The He Gets Us ads appear to be conducting a sort of slight-of-hand, using Jesus and his teachings to reel in potential followers, but then dropping the progressive  pretense when they hook a potential convert and send them to a partner church. Jesus is the bait, not the message.

He Gets Us has set up a network of thousands of churches across the nation to send their catch to. Although they claim that all churches are welcome to join their network, if you read the fine print on their website, you’ll learn that only those churches that agree with the Lausanne Covenant will be accepted into the network.

Written by John Stott and agreed to primarily by evangelical church leaders in 1974, the Lausanne Covenant “lays out fifteen specific categories of belief: the purpose of God, the authority and power of the Bible, the uniqueness and universality of Christ, the nature of evangelism, Christian social responsibility, the church and evangelism, cooperation in evangelism, churches in evangelistic partnership, the urgency of the evangelistic task, evangelism and culture, education and leadership, spiritual conflict, freedom and persecution, the power of the Holy Spirit, and the return of Christ.” In practice, the Lausanne Covenant has been used to oppose what the church refers to as “idolatry of disordered sexuality,” which is a fancy way of saying they fight against the rights of LGBTQ+ people.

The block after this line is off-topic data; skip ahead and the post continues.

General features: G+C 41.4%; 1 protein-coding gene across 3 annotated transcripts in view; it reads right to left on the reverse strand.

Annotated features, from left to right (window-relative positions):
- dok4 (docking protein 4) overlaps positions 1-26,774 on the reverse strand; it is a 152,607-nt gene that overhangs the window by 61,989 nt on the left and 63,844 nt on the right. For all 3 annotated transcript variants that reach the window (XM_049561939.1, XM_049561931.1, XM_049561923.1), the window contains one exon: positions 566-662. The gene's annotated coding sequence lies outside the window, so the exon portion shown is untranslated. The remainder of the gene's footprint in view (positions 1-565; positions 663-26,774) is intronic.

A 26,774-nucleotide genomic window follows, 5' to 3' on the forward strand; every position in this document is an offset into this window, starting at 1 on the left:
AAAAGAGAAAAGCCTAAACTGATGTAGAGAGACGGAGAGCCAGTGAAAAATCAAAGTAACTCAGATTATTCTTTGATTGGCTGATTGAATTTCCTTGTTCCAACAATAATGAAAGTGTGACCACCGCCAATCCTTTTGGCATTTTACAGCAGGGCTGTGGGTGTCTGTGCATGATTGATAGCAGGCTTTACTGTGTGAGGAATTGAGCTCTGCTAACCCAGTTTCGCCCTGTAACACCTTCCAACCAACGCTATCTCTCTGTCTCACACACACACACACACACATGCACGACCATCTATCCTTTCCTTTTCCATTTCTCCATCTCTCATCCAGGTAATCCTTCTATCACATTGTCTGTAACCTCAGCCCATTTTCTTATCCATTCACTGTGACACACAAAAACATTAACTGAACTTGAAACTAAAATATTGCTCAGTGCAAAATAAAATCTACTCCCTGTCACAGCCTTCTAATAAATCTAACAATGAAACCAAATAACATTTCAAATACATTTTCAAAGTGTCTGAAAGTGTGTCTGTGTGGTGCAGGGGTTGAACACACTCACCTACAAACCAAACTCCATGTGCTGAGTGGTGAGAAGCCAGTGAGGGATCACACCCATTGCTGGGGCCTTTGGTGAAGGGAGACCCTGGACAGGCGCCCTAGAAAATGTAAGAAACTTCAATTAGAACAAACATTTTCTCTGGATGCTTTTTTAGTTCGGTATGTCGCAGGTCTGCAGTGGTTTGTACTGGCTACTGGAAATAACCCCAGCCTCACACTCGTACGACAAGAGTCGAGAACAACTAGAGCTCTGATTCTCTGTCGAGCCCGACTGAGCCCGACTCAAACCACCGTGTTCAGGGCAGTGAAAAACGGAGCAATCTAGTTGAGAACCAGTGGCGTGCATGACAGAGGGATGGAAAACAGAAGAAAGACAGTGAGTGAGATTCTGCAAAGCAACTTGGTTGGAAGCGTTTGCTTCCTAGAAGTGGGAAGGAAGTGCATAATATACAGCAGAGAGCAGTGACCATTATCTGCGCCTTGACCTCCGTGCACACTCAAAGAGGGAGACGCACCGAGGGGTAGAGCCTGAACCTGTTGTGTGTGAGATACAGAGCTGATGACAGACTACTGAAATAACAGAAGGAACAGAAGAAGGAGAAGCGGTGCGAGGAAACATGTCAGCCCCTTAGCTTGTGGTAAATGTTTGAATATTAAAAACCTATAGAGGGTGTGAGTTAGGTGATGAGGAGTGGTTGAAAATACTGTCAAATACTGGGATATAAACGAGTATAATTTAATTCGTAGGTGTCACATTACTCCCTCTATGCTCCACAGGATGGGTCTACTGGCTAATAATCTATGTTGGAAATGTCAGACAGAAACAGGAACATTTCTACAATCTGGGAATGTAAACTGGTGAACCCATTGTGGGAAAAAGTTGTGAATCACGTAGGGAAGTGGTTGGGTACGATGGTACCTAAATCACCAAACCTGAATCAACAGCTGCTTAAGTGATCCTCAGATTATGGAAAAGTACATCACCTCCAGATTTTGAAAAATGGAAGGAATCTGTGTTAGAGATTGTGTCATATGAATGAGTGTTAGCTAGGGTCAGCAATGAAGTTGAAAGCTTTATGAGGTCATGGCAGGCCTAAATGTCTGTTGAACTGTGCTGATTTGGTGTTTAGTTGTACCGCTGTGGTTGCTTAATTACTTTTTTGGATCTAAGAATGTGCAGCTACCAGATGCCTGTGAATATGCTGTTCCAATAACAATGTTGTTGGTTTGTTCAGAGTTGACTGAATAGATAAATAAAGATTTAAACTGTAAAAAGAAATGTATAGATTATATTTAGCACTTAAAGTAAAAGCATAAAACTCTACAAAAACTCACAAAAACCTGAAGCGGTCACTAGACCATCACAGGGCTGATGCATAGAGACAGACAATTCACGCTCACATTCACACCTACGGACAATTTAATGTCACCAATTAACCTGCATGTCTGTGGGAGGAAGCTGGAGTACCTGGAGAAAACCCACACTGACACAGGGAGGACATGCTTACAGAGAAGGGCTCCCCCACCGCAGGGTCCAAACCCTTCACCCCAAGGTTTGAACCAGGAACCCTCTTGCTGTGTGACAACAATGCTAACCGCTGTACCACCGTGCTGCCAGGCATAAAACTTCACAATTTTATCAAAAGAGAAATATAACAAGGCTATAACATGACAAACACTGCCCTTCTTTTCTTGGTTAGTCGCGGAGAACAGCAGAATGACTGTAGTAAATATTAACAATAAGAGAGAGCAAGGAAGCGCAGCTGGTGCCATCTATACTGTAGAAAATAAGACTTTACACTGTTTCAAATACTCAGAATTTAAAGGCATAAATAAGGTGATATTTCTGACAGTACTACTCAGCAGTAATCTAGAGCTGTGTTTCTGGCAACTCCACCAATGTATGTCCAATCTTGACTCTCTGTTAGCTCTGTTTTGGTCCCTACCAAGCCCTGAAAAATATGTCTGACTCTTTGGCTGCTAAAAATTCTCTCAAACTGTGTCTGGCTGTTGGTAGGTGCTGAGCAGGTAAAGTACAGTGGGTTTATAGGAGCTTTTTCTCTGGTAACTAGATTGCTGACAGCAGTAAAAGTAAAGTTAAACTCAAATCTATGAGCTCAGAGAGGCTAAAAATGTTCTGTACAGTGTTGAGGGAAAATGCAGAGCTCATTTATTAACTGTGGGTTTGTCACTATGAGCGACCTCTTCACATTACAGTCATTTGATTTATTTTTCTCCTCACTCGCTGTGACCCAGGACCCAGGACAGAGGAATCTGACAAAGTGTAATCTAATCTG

Vanderground says that He Gets Us is neither left nor right, nor are they affiliated with any particular church or denomination. But isn’t that a bit naïve? Was Jesus apolitical? Were the issue he preached about non-political?

Josiah R. Daniels, writing in Sojourners, had this to say:

“The campaign may want to advocate for apoliticism, but whether they recognize or admit it, it is practically impossible to be apolitical when it comes to the issues referenced on their site. Furthermore, imagining Jesus as apolitical is itself a political decision — and it is a decision that aligns with politically and financially powerful interests…Jesus’ politics, which challenged Rome’s politically and financially powerful interests, guaranteed his death. The message of the Roman Empire should sound familiar to those of us who live in the American Empire: The more resources and power you can attain, the better off you’ll be. Of course, Jesus sought to bring about a kingdom, that is a political domain, where the exact opposite was held to be true: The poor and the powerless will inherit the kingdom, but the powerful will be kicked off their thrones and the wealthy will be sent away empty.”